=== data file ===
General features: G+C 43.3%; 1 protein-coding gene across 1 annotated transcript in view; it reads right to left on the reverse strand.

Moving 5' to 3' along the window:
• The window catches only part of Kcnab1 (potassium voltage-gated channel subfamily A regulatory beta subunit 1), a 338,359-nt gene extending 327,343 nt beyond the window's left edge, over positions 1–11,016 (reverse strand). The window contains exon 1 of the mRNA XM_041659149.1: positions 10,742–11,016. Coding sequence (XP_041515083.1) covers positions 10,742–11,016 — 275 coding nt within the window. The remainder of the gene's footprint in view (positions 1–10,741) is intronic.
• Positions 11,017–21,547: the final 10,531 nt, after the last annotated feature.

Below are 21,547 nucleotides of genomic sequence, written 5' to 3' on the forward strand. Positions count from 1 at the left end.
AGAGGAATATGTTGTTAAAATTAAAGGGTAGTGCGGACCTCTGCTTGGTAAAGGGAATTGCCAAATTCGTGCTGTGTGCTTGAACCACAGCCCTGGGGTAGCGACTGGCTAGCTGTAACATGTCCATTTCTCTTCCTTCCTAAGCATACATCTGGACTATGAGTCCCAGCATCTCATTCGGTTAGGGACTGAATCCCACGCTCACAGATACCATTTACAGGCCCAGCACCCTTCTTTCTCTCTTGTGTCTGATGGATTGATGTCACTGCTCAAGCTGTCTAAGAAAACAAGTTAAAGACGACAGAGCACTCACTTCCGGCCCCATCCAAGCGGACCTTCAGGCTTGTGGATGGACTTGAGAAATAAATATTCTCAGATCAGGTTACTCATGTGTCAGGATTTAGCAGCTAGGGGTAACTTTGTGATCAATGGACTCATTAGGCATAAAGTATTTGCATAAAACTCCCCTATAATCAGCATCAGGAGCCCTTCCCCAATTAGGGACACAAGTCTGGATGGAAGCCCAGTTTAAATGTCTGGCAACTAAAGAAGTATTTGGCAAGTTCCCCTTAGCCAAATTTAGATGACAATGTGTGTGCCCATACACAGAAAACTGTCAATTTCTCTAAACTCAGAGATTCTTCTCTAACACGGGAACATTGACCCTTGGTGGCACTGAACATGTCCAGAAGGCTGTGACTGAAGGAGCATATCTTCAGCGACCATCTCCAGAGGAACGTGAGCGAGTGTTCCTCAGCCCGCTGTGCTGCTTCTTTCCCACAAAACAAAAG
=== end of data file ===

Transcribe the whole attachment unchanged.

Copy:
General features: G+C 43.3%; 1 protein-coding gene across 1 annotated transcript in view; it reads right to left on the reverse strand.

Moving 5' to 3' along the window:
• The window catches only part of Kcnab1 (potassium voltage-gated channel subfamily A regulatory beta subunit 1), a 338,359-nt gene extending 327,343 nt beyond the window's left edge, over positions 1–11,016 (reverse strand). The window contains exon 1 of the mRNA XM_041659149.1: positions 10,742–11,016. Coding sequence (XP_041515083.1) covers positions 10,742–11,016 — 275 coding nt within the window. The remainder of the gene's footprint in view (positions 1–10,741) is intronic.
• Positions 11,017–21,547: the final 10,531 nt, after the last annotated feature.

Below are 21,547 nucleotides of genomic sequence, written 5' to 3' on the forward strand. Positions count from 1 at the left end.
AGAGGAATATGTTGTTAAAATTAAAGGGTAGTGCGGACCTCTGCTTGGTAAAGGGAATTGCCAAATTCGTGCTGTGTGCTTGAACCACAGCCCTGGGGTAGCGACTGGCTAGCTGTAACATGTCCATTTCTCTTCCTTCCTAAGCATACATCTGGACTATGAGTCCCAGCATCTCATTCGGTTAGGGACTGAATCCCACGCTCACAGATACCATTTACAGGCCCAGCACCCTTCTTTCTCTCTTGTGTCTGATGGATTGATGTCACTGCTCAAGCTGTCTAAGAAAACAAGTTAAAGACGACAGAGCACTCACTTCCGGCCCCATCCAAGCGGACCTTCAGGCTTGTGGATGGACTTGAGAAATAAATATTCTCAGATCAGGTTACTCATGTGTCAGGATTTAGCAGCTAGGGGTAACTTTGTGATCAATGGACTCATTAGGCATAAAGTATTTGCATAAAACTCCCCTATAATCAGCATCAGGAGCCCTTCCCCAATTAGGGACACAAGTCTGGATGGAAGCCCAGTTTAAATGTCTGGCAACTAAAGAAGTATTTGGCAAGTTCCCCTTAGCCAAATTTAGATGACAATGTGTGTGCCCATACACAGAAAACTGTCAATTTCTCTAAACTCAGAGATTCTTCTCTAACACGGGAACATTGACCCTTGGTGGCACTGAACATGTCCAGAAGGCTGTGACTGAAGGAGCATATCTTCAGCGACCATCTCCAGAGGAACGTGAGCGAGTGTTCCTCAGCCCGCTGTGCTGCTTCTTTCCCACAAAACAAAAG